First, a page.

[time-nuts] Thinking outside the box a super reference

Richard (Rick) Karlquist richard at karlquist.com
Fri Nov 4 20:42:21 EDT 2016

On 11/4/2016 5:24 PM, Poul-Henning Kamp wrote:
> Yes, that sounds about right for an isotope with a 40 billion years
> half-life.

The problem with the half life number is that the cylinder
still was marked "radioactive" complex with the radiation
symbol.  Radioactivity (for legal purposes) is a binary
property.  We used to mark CBT's "cesium device, non radioactive"
because the work "cesium" means "cesium 137 nuclear fallout"
to many people.

Reminds me of an interesting Jack Kusters story.
There was some customer who was having problems with
his atomic clocks being noisy (I don't remember exactly
the story) but the bottom line was that they determined
it was because of helium contamination.  Kusters was
called in to answer to the customer about this contamination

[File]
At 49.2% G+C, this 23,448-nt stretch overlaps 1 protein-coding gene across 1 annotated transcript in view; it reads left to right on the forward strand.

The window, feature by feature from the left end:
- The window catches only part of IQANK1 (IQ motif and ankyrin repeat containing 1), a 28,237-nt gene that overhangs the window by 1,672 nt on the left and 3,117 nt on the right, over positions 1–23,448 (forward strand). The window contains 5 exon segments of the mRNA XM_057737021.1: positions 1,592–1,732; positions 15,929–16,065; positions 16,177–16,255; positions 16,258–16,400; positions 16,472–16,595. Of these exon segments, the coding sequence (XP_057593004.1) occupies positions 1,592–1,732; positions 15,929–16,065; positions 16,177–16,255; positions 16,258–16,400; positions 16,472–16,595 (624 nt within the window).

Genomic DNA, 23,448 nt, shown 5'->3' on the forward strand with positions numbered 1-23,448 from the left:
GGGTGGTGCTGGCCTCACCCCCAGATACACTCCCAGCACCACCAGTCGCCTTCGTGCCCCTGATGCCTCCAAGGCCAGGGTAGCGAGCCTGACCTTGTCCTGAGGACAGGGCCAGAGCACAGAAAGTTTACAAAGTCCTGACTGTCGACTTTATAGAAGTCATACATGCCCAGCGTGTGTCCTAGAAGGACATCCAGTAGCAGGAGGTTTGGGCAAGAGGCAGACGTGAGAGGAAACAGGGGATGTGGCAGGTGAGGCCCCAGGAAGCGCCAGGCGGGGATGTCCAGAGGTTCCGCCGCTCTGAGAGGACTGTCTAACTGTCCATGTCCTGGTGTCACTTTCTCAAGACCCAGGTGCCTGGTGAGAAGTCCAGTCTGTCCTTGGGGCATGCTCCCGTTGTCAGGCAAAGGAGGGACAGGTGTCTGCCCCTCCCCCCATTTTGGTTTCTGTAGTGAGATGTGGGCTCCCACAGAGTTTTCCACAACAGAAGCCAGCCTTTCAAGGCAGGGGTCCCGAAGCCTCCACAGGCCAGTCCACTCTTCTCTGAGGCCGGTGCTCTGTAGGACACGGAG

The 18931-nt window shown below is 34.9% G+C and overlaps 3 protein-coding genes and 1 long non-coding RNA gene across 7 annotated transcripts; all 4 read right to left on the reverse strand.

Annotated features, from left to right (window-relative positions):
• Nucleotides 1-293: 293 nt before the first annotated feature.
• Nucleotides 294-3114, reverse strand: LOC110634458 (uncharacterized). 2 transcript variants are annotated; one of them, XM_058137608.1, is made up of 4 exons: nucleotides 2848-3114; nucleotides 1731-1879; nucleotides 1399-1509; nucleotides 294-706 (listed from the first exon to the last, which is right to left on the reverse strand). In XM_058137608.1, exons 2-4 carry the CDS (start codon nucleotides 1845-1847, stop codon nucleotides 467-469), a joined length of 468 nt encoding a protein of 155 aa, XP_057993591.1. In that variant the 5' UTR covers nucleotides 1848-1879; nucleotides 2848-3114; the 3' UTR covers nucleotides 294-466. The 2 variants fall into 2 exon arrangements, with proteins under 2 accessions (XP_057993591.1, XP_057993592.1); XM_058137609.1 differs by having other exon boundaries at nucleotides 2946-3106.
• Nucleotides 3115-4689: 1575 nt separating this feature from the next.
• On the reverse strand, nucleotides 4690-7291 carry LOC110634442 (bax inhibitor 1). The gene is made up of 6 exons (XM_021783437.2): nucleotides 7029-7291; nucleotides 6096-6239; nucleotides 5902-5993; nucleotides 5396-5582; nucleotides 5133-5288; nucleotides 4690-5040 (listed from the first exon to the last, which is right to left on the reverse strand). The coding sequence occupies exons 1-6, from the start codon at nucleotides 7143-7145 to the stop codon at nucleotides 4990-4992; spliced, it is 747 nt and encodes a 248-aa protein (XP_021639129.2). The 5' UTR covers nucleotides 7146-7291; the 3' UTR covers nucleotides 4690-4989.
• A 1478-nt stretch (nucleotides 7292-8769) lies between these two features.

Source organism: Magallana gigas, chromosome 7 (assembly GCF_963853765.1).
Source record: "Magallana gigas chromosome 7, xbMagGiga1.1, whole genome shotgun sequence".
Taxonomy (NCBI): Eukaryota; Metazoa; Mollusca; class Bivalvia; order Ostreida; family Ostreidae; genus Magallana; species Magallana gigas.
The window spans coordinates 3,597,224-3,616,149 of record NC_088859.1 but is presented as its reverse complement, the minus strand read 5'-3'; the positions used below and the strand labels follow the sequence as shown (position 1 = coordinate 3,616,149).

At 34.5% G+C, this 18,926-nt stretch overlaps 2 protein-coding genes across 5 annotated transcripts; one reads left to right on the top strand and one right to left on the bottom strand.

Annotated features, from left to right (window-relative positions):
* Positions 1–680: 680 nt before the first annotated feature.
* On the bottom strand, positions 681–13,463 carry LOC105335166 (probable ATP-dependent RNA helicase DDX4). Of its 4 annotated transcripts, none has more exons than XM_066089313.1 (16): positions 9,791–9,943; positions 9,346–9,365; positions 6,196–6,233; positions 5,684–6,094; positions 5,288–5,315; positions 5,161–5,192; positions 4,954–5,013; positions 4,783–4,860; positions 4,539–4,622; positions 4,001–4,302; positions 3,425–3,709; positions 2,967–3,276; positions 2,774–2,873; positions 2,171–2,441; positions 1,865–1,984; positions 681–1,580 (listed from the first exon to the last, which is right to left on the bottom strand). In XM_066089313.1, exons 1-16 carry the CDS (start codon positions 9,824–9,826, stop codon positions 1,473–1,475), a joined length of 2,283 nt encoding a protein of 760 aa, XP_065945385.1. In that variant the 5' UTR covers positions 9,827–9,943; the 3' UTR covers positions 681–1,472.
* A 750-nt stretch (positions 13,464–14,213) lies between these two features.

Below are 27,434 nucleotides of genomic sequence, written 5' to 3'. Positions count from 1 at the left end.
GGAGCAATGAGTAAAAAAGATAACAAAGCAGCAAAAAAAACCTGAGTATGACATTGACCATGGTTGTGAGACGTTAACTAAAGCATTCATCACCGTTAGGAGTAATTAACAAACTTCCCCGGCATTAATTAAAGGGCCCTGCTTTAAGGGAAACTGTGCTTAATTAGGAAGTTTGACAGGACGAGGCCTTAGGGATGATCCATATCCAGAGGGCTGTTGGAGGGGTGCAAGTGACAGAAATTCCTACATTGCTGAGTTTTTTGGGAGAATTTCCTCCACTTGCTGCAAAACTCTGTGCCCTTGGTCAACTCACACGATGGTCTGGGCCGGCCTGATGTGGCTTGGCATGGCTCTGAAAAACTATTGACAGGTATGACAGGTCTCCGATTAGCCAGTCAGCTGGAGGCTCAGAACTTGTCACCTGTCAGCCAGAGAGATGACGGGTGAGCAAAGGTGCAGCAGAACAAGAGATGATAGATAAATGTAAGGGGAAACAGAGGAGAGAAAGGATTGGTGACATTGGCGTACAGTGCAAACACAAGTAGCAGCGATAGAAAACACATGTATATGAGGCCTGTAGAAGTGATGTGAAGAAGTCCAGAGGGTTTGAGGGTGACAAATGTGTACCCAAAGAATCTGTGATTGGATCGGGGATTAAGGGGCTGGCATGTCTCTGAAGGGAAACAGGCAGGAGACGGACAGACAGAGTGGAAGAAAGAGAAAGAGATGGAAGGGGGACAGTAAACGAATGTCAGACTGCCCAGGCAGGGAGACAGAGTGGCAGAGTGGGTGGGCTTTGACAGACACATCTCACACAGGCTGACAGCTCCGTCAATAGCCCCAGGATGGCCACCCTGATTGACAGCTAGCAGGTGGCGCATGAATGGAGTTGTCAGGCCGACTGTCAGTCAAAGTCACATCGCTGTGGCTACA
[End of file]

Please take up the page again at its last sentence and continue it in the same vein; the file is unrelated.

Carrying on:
and how they were going to fix it.  Kusters measured the
air in the customer's plant and found that in contained
helium.  But the customer did not use helium at all in the
plant.  Kusters pointed out that that could mean only one
thing:  the plant had a radon problem, and radon breaks down
into helium.  Kusters told the customer that if they
dropped the complaint, he wouldn't have to say anything
about radon to anyone.  That was the last heard about the
helium problem.


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